It is not often that someone with a Ph.D. in Physics from Yale University becomes a public librarian, but that was the case with Arthur E. Bostwick (1860-1942). Bostwick was born on this date (March 8) in 1860 making this the 150th anniversary of his birth. Bostwick's career as a public librarian is described by library historian Donald G. Davis, Jr. in the Dictionary of American Library Biography. After a stint as a high school teacher and as an editor he became chief librarian of the New York Free Circulating Library in 1895. The New York Free Circulating Library was merged with the newly created New York Public Library in the same year. After supervising branch libraries for the New York Public Library, Bostwick served as director of the Brooklyn Public Library from 1899 to 1901. He returned to the New York Public Library in 1901 in the capacity of Chief of the Circulating Department, a post he held when the postal card above was mailed on December 3, 1902. By 1909 Bostwick was overseeing the largest circulating library in the world. In 1909 he became director of the St. Louis Public Library, a post he held for the remainder of his career. Active in the American Library Association, he served as its president in 1907-1908. Bostwick went to China in 1925 as a representative of the American Library Association. His contribution to library development in China as a result of that visit was documented by Priscilla C. Yu and Donald G. Davis, Jr. in a 1998 article for Libraries and Culture. Bostwick was the author of a number of books including The American Public Library which was published in four editions. A photograph which includes Bostwick can be found here in the digital collections of the American Library Association Archives.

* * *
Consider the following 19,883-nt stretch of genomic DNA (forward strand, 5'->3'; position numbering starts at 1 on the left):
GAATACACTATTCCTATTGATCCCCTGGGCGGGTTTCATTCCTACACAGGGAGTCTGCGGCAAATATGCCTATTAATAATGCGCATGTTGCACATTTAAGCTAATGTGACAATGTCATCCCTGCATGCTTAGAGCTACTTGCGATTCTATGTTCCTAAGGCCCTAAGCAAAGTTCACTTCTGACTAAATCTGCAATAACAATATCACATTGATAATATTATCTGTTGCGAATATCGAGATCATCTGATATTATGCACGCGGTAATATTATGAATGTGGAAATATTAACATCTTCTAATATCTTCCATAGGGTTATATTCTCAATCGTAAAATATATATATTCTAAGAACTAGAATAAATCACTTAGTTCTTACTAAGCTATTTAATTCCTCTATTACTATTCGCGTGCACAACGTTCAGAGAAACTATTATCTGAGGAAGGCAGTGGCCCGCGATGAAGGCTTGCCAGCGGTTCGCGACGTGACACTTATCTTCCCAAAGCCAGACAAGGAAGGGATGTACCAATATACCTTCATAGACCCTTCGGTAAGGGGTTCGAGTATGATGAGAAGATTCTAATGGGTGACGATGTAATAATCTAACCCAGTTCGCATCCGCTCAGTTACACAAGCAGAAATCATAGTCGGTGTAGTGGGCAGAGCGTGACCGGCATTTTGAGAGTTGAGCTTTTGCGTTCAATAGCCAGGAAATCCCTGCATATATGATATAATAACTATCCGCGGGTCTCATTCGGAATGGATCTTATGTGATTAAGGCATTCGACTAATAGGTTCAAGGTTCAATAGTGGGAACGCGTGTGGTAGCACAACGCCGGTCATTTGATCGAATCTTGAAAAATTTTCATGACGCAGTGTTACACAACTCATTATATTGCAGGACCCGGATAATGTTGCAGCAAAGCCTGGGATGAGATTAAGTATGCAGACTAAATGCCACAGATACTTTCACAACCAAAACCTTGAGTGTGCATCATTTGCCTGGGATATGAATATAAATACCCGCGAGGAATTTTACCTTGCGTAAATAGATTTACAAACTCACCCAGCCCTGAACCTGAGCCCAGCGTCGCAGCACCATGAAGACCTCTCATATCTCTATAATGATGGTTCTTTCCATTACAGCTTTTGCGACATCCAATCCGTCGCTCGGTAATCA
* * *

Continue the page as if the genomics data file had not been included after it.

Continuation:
Life Imitating Archives
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